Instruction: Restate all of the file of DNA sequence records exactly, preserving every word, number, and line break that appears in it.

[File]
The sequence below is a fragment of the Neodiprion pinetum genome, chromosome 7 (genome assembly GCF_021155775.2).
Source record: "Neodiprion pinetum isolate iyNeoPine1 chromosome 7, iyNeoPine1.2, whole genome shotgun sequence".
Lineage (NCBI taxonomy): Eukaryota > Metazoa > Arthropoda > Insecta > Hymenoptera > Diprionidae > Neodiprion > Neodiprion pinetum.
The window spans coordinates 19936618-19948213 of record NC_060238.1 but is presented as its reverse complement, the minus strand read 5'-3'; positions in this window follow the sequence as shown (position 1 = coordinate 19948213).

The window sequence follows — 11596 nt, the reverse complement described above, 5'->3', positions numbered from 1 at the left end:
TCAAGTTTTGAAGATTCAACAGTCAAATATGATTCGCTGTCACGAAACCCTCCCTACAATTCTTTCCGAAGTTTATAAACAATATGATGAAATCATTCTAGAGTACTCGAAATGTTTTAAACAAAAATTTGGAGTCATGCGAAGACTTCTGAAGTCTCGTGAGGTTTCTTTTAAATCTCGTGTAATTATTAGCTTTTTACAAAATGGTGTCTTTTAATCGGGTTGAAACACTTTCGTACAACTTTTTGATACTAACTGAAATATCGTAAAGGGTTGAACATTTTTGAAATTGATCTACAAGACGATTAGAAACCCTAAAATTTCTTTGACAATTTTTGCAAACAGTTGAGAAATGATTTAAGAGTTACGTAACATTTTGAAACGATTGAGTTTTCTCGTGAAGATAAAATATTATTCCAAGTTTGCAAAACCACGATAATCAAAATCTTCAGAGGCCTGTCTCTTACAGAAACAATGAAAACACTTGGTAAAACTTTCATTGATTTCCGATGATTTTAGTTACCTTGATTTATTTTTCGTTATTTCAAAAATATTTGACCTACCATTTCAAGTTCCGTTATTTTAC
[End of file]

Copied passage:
The sequence below is a fragment of the Neodiprion pinetum genome, chromosome 7 (genome assembly GCF_021155775.2).
Source record: "Neodiprion pinetum isolate iyNeoPine1 chromosome 7, iyNeoPine1.2, whole genome shotgun sequence".
Lineage (NCBI taxonomy): Eukaryota > Metazoa > Arthropoda > Insecta > Hymenoptera > Diprionidae > Neodiprion > Neodiprion pinetum.
The window spans coordinates 19936618-19948213 of record NC_060238.1 but is presented as its reverse complement, the minus strand read 5'-3'; positions in this window follow the sequence as shown (position 1 = coordinate 19948213).

The window sequence follows — 11596 nt, the reverse complement described above, 5'->3', positions numbered from 1 at the left end:
TCAAGTTTTGAAGATTCAACAGTCAAATATGATTCGCTGTCACGAAACCCTCCCTACAATTCTTTCCGAAGTTTATAAACAATATGATGAAATCATTCTAGAGTACTCGAAATGTTTTAAACAAAAATTTGGAGTCATGCGAAGACTTCTGAAGTCTCGTGAGGTTTCTTTTAAATCTCGTGTAATTATTAGCTTTTTACAAAATGGTGTCTTTTAATCGGGTTGAAACACTTTCGTACAACTTTTTGATACTAACTGAAATATCGTAAAGGGTTGAACATTTTTGAAATTGATCTACAAGACGATTAGAAACCCTAAAATTTCTTTGACAATTTTTGCAAACAGTTGAGAAATGATTTAAGAGTTACGTAACATTTTGAAACGATTGAGTTTTCTCGTGAAGATAAAATATTATTCCAAGTTTGCAAAACCACGATAATCAAAATCTTCAGAGGCCTGTCTCTTACAGAAACAATGAAAACACTTGGTAAAACTTTCATTGATTTCCGATGATTTTAGTTACCTTGATTTATTTTTCGTTATTTCAAAAATATTTGACCTACCATTTCAAGTTCCGTTATTTTAC